Exposition is nothing more than crucial information needed to understand the story. In the old days, stage plays used to begin with two servants talking to each other. This stilted conversation existed solely to provide exposition such as:
MAID: You know Jennifer, our employer for the past 25 years, is still mourning the death of her son who drowned in the ocean three years ago.
BUTLER: That’s why Robert, Jennifer’s husband, has been working at the office late every night. Neither one of them can face the empty bedroom where their son, Billy, once slept and played the violin since he was ten.
Notice how such clumsy dialogue serves no purpose other than to provide exposition to the audience. However, it fails to do that very well because just telling the audience once makes it easy to immediately forget that information seconds later because the exposition was delivered in such a poor manner.
A far better way to provide exposition is either through action or as an aside that forces the audience to conclude what’s going on. This makes the exposition both interesting and memorable.
For example, every James Bond movies often opens with James Bond showing off his skill in fighting off bad guys. This immediately lets us know that James Bond is a formidable fighter who relies on both his wits and his fighting skills to defeat his enemies.
Often times action reveals something about a character that foreshadows that character’s future. The opening scene in “Rocky” immediately tells us that Rocky is a boxer. Since he’s fighting in a dingy arena, it also tells us he’s probably not a very good boxer. While fighting his opponent, Rocky is getting beaten.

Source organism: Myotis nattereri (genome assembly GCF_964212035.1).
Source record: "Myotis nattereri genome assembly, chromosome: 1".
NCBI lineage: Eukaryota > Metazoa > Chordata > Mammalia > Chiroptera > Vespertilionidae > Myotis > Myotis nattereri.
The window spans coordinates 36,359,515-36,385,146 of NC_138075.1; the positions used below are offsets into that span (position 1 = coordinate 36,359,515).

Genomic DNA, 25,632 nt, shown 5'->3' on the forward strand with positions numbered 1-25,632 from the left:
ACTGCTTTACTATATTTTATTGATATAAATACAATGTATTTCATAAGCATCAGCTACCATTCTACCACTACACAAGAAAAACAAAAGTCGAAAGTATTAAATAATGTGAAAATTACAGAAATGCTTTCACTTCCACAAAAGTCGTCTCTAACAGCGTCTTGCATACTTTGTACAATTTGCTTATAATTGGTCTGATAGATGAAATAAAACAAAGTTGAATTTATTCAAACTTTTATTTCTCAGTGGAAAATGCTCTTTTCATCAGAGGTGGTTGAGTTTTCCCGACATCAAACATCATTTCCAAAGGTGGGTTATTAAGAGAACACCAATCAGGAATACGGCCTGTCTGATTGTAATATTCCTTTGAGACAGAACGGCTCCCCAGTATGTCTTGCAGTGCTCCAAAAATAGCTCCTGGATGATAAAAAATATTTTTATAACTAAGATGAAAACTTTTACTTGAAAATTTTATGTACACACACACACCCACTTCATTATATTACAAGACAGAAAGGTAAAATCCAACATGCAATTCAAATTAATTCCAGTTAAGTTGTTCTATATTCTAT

Only when his opponent cheats by head butting Rocky does Rocky show his true character by fighting back and ultimately winning. In that short scene, we know who Rocky is and what he’s capable of doing.
Compare this with a dry dialogue from another character who might simply comment that Rocky is a poor boxer but has a lot of heart and determination. Just telling us this exact same information is deathly dull and ultimately forgettable. Yet, that’s what novice screenwriters do all the time.
Novices often cram exposition in their character’s dialogue to the point where it’s not only unnatural and stilted, but also completely forgettable as well. Action is a great way to reveal exposition. Having a character tell us something is not.
Besides action, a second crucial way to use exposition is to toss is out as an aside, almost as if it doesn’t really matter.
In “Raiders of the Lost Ark,” Indiana Jones has just survived deadly traps and escaped from an army of natives. Yet he’s most frightened when he spots a snake in the plane.
Initially that information seems to exist solely for humor, but later in the story, Indiana Jones has to retrieve a treasure that’s guarded by thousands of poisonous snakes. Seeing all these snakes is scary enough, but once we know that Indiana Jones is frightened of snakes, that makes his task of getting past the snakes to get the treasure even more tense and engaging.
So don’t tell us exposition through dialogue. Use action or use an aside that’s briefly memorable but crucial later in the story. By doing that, you can keep your dialogue free to reveal character’s emotions and goals rather than provide exposition that sounds phony and stilted.